The Black Experience: Fayetteville artist builds business through love of knitting – The Fayetteville Observer

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The Black Experience: Fayetteville artist builds business through love of knitting – The Fayetteville Observer

Akira Kyles   | The Fayetteville Observer Fayetteville native Kia Jones transformed a creative outlet she used in her youth to avoid negativity, into

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Akira Kyles
 
| The Fayetteville Observer

Fayetteville native Kia Jones transformed a creative outlet she used in her youth to avoid negativity, into a business as an adult. 

As a teen, Jones found herself surrounded by peers falling victim to teen pregnancy and crime, leading her to a more positive outlet — knitting. 

“I initially got into it out of boredom and a need to stay focused on something other than the wrong things at that age, I think I was 19,” Jones said. “I didn’t want to go the route a lot of my friends were going so I needed something to keep my hands and my mind busy.” 

Through her brand and alias “Kia Love,” Jones sells various knitwear from hats and scarves to coats and totes. She also does custom-made orders upon requests. 

Along with offering her handcrafted designs, Jones teaches others how to knit. The classes are for everyone from beginner to advanced and cost $60 for two one-hour classes. Jones also provides a kit with all the materials participants need for an additional $20. 

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She uses original designs for her products which take more time. For example, it could take Jones up to a month to custom design a coat and up to a two days to design a tote. 

She said she is continuously inspired to continue with her craft because it’s lost within the Black community.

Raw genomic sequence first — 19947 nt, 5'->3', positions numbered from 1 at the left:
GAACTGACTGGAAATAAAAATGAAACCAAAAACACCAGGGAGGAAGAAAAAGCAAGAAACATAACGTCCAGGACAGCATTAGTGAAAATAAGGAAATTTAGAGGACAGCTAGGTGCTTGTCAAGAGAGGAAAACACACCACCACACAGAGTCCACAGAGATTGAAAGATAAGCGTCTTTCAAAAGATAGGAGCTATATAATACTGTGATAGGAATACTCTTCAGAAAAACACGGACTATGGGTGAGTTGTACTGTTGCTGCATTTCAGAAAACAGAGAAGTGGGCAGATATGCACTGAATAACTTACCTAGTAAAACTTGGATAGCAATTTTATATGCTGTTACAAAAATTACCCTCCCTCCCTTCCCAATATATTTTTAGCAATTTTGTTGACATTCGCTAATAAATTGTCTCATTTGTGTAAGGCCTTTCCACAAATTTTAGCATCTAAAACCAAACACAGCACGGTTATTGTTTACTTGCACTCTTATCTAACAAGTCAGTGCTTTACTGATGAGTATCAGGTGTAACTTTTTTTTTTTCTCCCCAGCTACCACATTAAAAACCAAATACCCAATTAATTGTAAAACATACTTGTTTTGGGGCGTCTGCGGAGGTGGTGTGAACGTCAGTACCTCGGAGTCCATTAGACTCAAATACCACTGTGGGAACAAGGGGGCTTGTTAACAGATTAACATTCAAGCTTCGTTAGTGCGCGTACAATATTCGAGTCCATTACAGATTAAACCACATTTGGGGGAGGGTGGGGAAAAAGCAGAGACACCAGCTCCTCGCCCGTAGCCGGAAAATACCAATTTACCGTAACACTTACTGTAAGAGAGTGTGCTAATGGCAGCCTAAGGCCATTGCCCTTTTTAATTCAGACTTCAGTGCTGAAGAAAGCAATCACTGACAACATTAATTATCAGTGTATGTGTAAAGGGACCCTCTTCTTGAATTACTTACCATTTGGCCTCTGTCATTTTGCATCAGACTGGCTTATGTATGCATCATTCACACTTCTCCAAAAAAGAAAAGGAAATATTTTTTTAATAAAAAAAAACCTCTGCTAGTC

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“It’s not a lost art and we still have stories we need to put into our footwork and our network and things like that for me to teach whoever is willing to learn,” Jones said. “I think that’s my purpose, so that’s what I remind myself when being a creative.” 

In honor of Black History Month, Jones curated, designed and executed a knitting installation at Cross Creek at Linear Park.

The installation highlights the importance of textiles and craftsmanship in Black culture with brightly colored knitwork, black and white accents and unique three-dimensional elements, according to a news release from the Cool Spring Downtown District

Along with knitting, Jones also enjoys painting but said she doesn’t sell them since it’s something she enjoys doing in her downtime. 

“I do a lot of painting and that’s something I try to keep to myself,” said Jones. “When you make money from it then it becomes a business, not a hobby.”

A graduate of Douglas Byrd High School in 2000, Jones attended Queens University where she earned a degree in interior architecture. 

She’s also parlayed her passion for interior design into a business.

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“I do anything from helping you space plan, to utilize as much space,” Jones said. “I live in a small apartment, but I know how to utilize my space where it’s not crammed.” 

Along with helping with space planning, Jones also helps clients with color analysis and picking out the proper furniture for a their lifestyle. 

“I do everything,” she said. 

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Staff writer Akira Kyles can be reached at akyles@gannett.com.

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